Master’s degree

The debate surrounding the question of whether the Master should be sought as a further academic qualification after completing a Bachelor’s degree does not yet seem to lead to a clear conclusion.

As well as? Finally, some individual parameters have to be considered in this decision. We too have taken up this issue several times over the past few months. It was found that a master’s degree can pay off financially in the long term, and that the second degree may be useful if a leadership position is desired.

However, a mere focus on potential future income makes little sense in deciding whether a second degree is worthwhile. Rather, the Bachelor graduate should be informed exactly about the career prospects in his desired field of work. Here, contacts with persons who are already working in the designated field of work can be a valuable source of information. The graduate should find out whether there is a shortage of skilled workers or whether more extensive additional qualifications are important in order to be successful in the long term.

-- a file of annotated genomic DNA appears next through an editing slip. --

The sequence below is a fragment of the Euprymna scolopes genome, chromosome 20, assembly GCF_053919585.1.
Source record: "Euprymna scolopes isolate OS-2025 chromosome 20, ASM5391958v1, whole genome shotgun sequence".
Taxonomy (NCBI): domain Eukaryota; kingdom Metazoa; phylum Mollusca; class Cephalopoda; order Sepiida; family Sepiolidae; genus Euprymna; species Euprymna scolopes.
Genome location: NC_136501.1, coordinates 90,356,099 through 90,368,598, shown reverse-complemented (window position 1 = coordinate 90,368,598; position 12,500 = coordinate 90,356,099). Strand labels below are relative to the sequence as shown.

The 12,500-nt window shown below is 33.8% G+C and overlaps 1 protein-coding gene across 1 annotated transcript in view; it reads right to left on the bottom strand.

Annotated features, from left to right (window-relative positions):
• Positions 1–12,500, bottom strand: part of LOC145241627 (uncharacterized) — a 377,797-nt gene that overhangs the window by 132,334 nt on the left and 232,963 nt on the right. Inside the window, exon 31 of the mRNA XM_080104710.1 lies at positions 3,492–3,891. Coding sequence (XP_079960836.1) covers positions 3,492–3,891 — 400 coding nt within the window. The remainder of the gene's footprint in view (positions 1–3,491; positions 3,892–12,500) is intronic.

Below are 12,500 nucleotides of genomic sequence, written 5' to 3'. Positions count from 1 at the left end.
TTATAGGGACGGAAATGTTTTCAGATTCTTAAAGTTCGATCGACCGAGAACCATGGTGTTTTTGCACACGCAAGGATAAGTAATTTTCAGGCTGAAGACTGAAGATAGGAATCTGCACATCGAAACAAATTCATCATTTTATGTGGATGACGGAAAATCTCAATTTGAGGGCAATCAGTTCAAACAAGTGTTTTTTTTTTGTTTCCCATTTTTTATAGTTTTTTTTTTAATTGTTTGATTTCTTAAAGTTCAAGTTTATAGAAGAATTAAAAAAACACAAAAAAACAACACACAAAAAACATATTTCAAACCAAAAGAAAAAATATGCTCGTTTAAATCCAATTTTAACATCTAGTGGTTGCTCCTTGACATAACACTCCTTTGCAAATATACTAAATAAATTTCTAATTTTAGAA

Master as a prerequisite for success?

In practice, it currently looks as if three-quarters of Bachelor’s graduates continue their studies and thus aim for the Master’s degree. And this despite the fact that the political objective of the Bologna Declaration in 1999 was that about one third of alumni should join the master’s program. These figures also illustrate the pressures under which young academics are planning their careers. Frequently, the fear of failing at work motivates them to gain further qualifications. The practical career entry can be postponed so in time.

In many sectors and areas, this makes perfect sense – for example, if in-depth specialist knowledge is already required for starting a career.

For many possible careers, however, practical experience is more relevant. This is especially true in the humanities and social sciences. Therefore, it seems more appropriate to first gain work experience after completing a Bachelor’s degree. After a few years of practical experience, for example, a Master of Business Administration (MBA) can be completed if a leadership position is desired. In addition to a bachelor’s degree, this qualification usually requires several years of professional experience. Again, different specializations are possible.

Overall, it can be stated that the decision – “only” Bachelor or Master – is influenced by many factors. If you are unsure which strategy makes the most sense for your own career, we are happy to advise you. We can also support you professionally in the implementation of your studies.

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